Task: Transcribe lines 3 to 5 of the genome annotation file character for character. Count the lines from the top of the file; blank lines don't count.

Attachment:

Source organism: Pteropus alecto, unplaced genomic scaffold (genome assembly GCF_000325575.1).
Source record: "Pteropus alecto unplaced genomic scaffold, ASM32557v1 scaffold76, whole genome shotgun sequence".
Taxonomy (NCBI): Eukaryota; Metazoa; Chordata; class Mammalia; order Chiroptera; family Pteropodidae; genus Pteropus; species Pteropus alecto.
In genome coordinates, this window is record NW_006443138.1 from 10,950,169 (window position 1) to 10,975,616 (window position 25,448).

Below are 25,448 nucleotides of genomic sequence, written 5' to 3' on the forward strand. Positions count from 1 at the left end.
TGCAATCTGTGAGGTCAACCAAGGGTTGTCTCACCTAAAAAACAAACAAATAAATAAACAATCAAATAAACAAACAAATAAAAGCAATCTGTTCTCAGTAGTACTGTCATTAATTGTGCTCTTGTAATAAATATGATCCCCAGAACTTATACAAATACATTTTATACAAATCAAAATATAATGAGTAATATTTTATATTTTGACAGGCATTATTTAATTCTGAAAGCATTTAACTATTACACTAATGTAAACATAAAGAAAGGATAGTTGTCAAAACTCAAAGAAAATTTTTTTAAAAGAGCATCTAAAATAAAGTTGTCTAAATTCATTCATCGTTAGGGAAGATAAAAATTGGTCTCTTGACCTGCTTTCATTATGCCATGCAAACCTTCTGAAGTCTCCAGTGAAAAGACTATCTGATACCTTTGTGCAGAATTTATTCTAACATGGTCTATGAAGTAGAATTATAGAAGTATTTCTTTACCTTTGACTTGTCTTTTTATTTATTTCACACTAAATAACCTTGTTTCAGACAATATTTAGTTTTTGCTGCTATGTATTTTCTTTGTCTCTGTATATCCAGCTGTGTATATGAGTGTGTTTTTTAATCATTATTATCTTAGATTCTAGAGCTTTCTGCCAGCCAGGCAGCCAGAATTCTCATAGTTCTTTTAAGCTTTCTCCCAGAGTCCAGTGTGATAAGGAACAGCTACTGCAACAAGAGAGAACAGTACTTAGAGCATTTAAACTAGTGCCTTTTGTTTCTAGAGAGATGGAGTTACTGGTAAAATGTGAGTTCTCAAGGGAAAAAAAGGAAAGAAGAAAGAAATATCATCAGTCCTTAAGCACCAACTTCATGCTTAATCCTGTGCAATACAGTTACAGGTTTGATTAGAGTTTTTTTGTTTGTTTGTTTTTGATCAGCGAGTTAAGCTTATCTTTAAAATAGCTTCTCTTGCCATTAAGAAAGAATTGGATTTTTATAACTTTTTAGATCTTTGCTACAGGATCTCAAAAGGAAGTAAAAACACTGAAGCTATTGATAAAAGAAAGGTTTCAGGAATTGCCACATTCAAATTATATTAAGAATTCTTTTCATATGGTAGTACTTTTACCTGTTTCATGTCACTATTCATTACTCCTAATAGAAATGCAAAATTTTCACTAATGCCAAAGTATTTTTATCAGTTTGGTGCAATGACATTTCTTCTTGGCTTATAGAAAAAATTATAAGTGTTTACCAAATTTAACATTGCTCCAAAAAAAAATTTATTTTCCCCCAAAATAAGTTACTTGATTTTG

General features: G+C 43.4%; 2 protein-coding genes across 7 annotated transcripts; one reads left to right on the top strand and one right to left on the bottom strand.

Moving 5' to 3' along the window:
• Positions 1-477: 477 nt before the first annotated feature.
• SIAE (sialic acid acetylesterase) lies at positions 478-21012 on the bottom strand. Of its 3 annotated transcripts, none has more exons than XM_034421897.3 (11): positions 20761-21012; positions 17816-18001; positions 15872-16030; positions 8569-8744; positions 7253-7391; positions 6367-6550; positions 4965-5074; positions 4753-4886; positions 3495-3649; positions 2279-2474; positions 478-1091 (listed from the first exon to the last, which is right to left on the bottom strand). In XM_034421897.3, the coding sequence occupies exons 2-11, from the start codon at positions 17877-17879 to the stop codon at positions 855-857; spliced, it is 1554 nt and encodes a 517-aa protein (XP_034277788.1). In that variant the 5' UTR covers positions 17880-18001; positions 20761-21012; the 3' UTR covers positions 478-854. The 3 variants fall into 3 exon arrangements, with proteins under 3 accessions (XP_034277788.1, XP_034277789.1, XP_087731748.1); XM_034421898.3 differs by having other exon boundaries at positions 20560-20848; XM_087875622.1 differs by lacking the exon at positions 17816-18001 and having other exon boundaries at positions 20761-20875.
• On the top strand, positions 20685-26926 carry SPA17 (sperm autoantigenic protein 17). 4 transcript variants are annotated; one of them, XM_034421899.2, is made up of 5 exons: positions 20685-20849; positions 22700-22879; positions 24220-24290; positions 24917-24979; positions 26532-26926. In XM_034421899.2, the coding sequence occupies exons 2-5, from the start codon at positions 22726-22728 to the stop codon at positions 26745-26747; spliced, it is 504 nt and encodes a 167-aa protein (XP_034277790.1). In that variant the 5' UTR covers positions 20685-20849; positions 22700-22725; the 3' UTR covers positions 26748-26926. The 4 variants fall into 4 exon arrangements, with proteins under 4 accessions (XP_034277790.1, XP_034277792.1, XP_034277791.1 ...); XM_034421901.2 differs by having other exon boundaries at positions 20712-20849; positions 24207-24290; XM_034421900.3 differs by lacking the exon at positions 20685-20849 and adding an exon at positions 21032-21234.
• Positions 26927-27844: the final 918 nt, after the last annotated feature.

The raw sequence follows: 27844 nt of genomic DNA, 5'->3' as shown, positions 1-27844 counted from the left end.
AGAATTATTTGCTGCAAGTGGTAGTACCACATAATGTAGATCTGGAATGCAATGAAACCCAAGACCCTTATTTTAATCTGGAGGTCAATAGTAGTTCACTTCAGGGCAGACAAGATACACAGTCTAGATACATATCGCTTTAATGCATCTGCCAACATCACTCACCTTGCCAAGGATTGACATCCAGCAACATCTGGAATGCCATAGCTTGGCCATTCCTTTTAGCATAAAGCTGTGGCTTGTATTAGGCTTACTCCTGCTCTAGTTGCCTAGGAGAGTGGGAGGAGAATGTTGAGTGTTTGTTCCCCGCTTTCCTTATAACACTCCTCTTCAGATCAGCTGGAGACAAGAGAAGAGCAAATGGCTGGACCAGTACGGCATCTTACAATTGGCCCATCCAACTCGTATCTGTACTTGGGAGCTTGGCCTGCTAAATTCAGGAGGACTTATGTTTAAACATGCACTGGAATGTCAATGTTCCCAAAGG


Taxonomy (NCBI): Eukaryota; Metazoa; Chordata; class Mammalia; order Chiroptera; family Pteropodidae; genus Pteropus; species Pteropus alecto.
In genome coordinates, this window is record NW_006443138.1 from 10,950,169 (window position 1) to 10,975,616 (window position 25,448).

Below are 25,448 nucleotides of genomic sequence, written 5' to 3' on the forward strand. Positions count from 1 at the left end.